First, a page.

After earning a degree in astrophysical sciences, Jared Crooks returned to Princeton to pursue master's degrees in mechanical and aerospace engineering and public affairs — but that's not all. This summer, he is adding pages to his busy schedule by starting a business to streamline drug companies' clinical trials.
"You could say that I am curious about a number of different things," Crooks said with a laugh.
On a recent Monday morning, Crooks joined a small group for an impromptu tour of the Princeton Entrepreneurial Hub, a new incubator space to advance entrepreneurial initiatives and education for faculty, students, and alumni. The hub, located in space leased by the University at 34 Chambers Street in downtown Princeton, will house the Keller Center's annual eLab program, which supports student ventures, as well as shared working space for startups founded by faculty, students and alumni.
Crooks will be one of the first users of the Princeton Entrepreneurial Hub as a member of one of the seven eLab teams that will work there over the summer. This summer will be eLab's fourth season; previously, teams worked in offices in the Engineering Quadrangle. "It looks awesome," Crooks said after visiting the space. "I can't wait to start working here."
The eLab program begins June 8 and ends Aug. 11 and 12 with a pair of Demo Days at which the teams present their work to business leaders.
"When I was here as an undergraduate, eLab did not even exist," said Crooks, a member of the Class of 2011 who will receive his master's degrees at Commencement on June 2. Now the program has become an integral part of the University's effort to assist students and faculty to pursue new ventures.
Mung Chiang, who chaired the Princeton Entrepreneurship Advisory Committee, which recommended the creation of the Entrepreneurial Hub, said the new space will provide "an essential anchor" for a wide range of startup activities at Princeton. The 10,000-square-foot facility will offer meeting rooms, offices, classrooms and information technology support. The space is part of Princeton's efforts to provide more entrepreneurship education and support to help University students, faculty and alumni advance their creative ideas and make important contributions to society.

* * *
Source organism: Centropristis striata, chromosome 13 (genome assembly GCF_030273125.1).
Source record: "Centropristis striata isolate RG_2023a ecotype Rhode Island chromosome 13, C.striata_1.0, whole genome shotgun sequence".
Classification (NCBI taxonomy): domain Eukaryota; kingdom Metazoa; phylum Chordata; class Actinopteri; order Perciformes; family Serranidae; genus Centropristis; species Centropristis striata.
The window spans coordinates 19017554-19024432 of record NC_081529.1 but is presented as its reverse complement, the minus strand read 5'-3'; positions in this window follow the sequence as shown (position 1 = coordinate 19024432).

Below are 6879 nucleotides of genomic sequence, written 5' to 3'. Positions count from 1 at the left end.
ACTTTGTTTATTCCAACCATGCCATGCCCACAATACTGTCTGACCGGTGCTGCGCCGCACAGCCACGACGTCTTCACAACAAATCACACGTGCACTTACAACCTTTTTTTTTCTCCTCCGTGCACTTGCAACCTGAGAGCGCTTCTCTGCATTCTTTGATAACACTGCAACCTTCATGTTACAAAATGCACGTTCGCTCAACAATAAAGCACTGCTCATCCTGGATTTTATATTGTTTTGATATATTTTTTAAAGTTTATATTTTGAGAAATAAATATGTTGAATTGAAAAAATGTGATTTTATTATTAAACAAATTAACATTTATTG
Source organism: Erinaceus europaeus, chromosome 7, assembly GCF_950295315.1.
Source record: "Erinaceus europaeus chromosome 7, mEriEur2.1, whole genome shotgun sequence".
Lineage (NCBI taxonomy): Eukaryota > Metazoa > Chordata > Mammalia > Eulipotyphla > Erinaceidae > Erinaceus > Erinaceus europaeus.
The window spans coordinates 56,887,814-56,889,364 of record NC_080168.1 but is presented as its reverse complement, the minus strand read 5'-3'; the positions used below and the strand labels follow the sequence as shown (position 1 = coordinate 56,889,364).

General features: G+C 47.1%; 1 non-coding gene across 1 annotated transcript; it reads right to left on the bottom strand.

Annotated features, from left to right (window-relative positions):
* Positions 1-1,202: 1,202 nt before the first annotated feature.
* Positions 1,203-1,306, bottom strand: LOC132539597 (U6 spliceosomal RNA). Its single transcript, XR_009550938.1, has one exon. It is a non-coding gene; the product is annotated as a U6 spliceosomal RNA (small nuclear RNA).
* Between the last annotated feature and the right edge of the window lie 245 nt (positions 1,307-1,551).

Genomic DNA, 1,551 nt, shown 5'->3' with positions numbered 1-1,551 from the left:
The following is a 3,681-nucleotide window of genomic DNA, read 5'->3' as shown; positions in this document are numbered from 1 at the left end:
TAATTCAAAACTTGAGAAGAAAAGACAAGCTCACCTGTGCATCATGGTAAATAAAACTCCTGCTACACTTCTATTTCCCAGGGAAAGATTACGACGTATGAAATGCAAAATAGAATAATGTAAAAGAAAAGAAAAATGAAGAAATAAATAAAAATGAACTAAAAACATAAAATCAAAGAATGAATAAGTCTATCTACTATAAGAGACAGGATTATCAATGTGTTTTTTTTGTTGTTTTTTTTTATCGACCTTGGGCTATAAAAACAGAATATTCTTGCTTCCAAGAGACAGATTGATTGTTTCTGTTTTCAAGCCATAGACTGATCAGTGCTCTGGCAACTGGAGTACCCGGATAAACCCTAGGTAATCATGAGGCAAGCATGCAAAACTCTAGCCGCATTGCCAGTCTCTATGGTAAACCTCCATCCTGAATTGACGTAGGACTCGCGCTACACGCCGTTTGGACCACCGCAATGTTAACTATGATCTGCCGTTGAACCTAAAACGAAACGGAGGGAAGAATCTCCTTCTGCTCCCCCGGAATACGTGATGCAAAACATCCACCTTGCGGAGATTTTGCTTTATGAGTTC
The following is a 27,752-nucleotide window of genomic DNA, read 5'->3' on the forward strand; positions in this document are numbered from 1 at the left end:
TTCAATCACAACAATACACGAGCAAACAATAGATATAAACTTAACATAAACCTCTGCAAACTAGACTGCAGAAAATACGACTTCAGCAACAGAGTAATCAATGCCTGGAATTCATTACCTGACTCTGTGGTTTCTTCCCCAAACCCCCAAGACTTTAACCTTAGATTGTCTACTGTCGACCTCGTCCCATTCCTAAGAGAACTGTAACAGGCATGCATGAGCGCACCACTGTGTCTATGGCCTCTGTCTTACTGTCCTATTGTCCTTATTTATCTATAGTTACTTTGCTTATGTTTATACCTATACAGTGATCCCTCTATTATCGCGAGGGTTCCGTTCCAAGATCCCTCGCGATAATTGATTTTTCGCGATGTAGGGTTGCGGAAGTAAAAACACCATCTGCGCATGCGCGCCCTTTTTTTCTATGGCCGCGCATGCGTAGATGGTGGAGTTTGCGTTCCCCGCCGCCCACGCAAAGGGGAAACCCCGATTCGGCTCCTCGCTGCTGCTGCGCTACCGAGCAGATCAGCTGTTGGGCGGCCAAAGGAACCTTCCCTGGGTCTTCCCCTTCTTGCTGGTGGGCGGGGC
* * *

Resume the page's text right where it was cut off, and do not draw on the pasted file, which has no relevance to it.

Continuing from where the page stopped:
"The University has taken an important initiative in creating space for entrepreneurs and entrepreneurship education," said Chiang, who also directs the Keller Center and is the Arthur LeGrand Doty Professor of Electrical Engineering. "The hub will provide work space for startups and for the exchange of ideas among students, faculty and alumni."
Jacob Shapiro, whose startup applies "big data" analysis to social systems, said the ability to work with other members of the Princeton community is what makes the new facility so promising.
"Part of what makes it so exciting is the ability to interact with students and help them hone their business ideas," said Shapiro, an associate professor of politics and international affairs at the Woodrow Wilson School of Public and International Affairs. "In a sense, it is taking the most fun parts of being a professor and creating an opportunity to apply them in a new setting. That's exciting as a scholar and a teacher and an entrepreneur."
Chiang said such interactions are only possible with a shared physical space. "We have many colleagues at the University to thank for making the Hub a reality, especially Paul LaMarche from the Provost’s office and Cornelia Huellstrunk from the Keller Center," he said.
Founded in 2005, the Keller Center supports innovation in education and entrepreneurship programs, with the goal of preparing leaders in a technology-driven society.
The new roster of eLab teams is scheduled to begin working in the hub in the next few weeks. This summer's program is the first to include a returning team — Friendsy, a college-based social networking service.
"eLab has been tremendously helpful for our growth as a company," said Michael Pinsky, one of the company's founders, who is graduating from Princeton this year with a degree in psychology. He said the company started with a single network at Princeton and has since expanded to 230 campuses nationwide. "The ability to work with mentors in the field and use the working space with what became a very large Friendsy team was incredibly valuable, and it is undoubtedly a major reason for our success during the current school year."
This year's eLab teams, as described on the Keller Center's website, include:
- Breaking It Down: an online network for collegians from historically disadvantaged groups
- ClickStick: a new dispensing technology with accurate dosage control that drastically reduces plastic waste in products from cosmetics to pharmaceuticals
- Bodhi Tree Systems: an enterprise software system that facilitates the design and management of pharmaceutical trials
- Friendsy: a college-based social networking service that promotes friendships and relationships among members
- Klos Guitars: a portable, affordable and durable carbon-fiber guitar
- Nuna: a social networking platform making it easy to connect online and offline
- TeachMe: a mobile app providing a way to share knowledge one-on-one in a community.
Crooks said he is looking forward to this year's program. Even though the new business he will be involved in — Bodhi Tree Systems — seems different from his academic interests, he said the common thread is finding solutions to complex problems.
"Princeton teaches you to solve problems," he said. "That is really the important thing."